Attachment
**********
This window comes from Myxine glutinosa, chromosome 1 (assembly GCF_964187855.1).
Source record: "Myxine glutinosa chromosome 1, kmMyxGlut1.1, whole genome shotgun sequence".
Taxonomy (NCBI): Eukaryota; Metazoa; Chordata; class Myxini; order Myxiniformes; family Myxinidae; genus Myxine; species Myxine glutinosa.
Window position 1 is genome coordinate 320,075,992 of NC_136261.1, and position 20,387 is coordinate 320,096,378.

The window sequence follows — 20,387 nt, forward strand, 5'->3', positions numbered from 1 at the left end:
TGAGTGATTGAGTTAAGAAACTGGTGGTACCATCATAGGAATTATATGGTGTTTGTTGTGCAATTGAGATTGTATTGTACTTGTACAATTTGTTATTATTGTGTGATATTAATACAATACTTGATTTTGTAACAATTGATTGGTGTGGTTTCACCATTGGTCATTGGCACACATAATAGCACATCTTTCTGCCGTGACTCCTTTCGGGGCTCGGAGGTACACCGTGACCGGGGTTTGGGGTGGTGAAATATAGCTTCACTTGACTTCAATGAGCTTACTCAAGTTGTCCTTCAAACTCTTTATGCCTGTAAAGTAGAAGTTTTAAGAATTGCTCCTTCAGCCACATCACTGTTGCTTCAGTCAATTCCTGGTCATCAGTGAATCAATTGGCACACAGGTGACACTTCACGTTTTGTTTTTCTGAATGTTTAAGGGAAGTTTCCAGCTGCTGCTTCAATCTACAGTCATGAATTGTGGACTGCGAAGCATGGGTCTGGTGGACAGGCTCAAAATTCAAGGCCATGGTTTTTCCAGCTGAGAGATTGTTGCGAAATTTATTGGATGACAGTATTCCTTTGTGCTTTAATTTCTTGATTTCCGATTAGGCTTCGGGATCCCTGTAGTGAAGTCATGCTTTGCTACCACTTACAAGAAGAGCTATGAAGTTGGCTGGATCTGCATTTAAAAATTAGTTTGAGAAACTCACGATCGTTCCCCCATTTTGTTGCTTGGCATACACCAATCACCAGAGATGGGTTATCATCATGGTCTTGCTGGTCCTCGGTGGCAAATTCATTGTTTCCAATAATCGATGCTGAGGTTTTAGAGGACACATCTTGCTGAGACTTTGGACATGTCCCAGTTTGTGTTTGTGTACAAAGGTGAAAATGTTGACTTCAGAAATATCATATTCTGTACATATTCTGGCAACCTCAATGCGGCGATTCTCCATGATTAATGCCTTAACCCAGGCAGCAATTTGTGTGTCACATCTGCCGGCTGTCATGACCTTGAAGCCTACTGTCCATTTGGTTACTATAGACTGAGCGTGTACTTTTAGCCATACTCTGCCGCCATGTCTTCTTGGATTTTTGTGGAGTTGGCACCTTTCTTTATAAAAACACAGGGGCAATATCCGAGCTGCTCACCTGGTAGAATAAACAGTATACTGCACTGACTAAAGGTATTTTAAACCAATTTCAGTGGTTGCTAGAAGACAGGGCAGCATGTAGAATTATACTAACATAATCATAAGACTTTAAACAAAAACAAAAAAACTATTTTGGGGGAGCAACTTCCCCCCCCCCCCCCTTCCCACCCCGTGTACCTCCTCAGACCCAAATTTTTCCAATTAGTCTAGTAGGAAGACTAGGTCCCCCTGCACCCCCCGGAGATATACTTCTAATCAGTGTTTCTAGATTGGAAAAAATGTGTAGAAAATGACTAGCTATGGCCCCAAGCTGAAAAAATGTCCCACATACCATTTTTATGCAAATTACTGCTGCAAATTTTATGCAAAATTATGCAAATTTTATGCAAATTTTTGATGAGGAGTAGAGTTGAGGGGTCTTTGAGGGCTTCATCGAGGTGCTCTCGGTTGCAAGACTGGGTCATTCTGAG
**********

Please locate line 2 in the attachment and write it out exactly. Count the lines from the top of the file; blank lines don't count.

Source record: "Myxine glutinosa chromosome 1, kmMyxGlut1.1, whole genome shotgun sequence".